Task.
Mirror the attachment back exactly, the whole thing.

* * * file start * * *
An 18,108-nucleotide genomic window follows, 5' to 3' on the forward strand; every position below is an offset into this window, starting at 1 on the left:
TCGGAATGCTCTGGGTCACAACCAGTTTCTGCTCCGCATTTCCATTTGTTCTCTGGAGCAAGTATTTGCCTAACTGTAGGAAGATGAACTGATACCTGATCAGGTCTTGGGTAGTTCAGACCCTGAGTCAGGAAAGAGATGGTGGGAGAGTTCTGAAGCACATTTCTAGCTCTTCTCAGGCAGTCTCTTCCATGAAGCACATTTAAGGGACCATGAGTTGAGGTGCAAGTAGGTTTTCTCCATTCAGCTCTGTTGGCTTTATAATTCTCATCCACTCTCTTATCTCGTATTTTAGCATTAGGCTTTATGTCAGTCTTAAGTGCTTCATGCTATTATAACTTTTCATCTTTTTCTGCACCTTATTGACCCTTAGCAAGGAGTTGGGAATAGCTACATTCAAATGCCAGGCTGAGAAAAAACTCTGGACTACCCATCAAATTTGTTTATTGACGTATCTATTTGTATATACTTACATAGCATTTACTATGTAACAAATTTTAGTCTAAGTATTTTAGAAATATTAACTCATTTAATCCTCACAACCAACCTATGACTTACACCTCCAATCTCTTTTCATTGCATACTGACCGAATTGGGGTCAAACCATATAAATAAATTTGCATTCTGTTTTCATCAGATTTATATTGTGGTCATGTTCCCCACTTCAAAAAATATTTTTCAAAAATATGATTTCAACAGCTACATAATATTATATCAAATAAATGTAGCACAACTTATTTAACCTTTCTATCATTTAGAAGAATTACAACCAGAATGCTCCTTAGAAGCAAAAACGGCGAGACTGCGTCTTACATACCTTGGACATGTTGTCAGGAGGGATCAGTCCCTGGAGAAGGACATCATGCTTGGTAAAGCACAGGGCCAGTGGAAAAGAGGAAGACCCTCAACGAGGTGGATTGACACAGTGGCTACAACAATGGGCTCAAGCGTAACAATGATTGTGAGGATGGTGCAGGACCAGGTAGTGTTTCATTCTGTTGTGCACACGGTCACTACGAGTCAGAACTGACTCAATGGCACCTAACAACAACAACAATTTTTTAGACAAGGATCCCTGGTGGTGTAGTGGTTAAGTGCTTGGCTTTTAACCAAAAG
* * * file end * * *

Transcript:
An 18,108-nucleotide genomic window follows, 5' to 3' on the forward strand; every position below is an offset into this window, starting at 1 on the left:
TCGGAATGCTCTGGGTCACAACCAGTTTCTGCTCCGCATTTCCATTTGTTCTCTGGAGCAAGTATTTGCCTAACTGTAGGAAGATGAACTGATACCTGATCAGGTCTTGGGTAGTTCAGACCCTGAGTCAGGAAAGAGATGGTGGGAGAGTTCTGAAGCACATTTCTAGCTCTTCTCAGGCAGTCTCTTCCATGAAGCACATTTAAGGGACCATGAGTTGAGGTGCAAGTAGGTTTTCTCCATTCAGCTCTGTTGGCTTTATAATTCTCATCCACTCTCTTATCTCGTATTTTAGCATTAGGCTTTATGTCAGTCTTAAGTGCTTCATGCTATTATAACTTTTCATCTTTTTCTGCACCTTATTGACCCTTAGCAAGGAGTTGGGAATAGCTACATTCAAATGCCAGGCTGAGAAAAAACTCTGGACTACCCATCAAATTTGTTTATTGACGTATCTATTTGTATATACTTACATAGCATTTACTATGTAACAAATTTTAGTCTAAGTATTTTAGAAATATTAACTCATTTAATCCTCACAACCAACCTATGACTTACACCTCCAATCTCTTTTCATTGCATACTGACCGAATTGGGGTCAAACCATATAAATAAATTTGCATTCTGTTTTCATCAGATTTATATTGTGGTCATGTTCCCCACTTCAAAAAATATTTTTCAAAAATATGATTTCAACAGCTACATAATATTATATCAAATAAATGTAGCACAACTTATTTAACCTTTCTATCATTTAGAAGAATTACAACCAGAATGCTCCTTAGAAGCAAAAACGGCGAGACTGCGTCTTACATACCTTGGACATGTTGTCAGGAGGGATCAGTCCCTGGAGAAGGACATCATGCTTGGTAAAGCACAGGGCCAGTGGAAAAGAGGAAGACCCTCAACGAGGTGGATTGACACAGTGGCTACAACAATGGGCTCAAGCGTAACAATGATTGTGAGGATGGTGCAGGACCAGGTAGTGTTTCATTCTGTTGTGCACACGGTCACTACGAGTCAGAACTGACTCAATGGCACCTAACAACAACAACAATTTTTTAGACAAGGATCCCTGGTGGTGTAGTGGTTAAGTGCTTGGCTTTTAACCAAAAG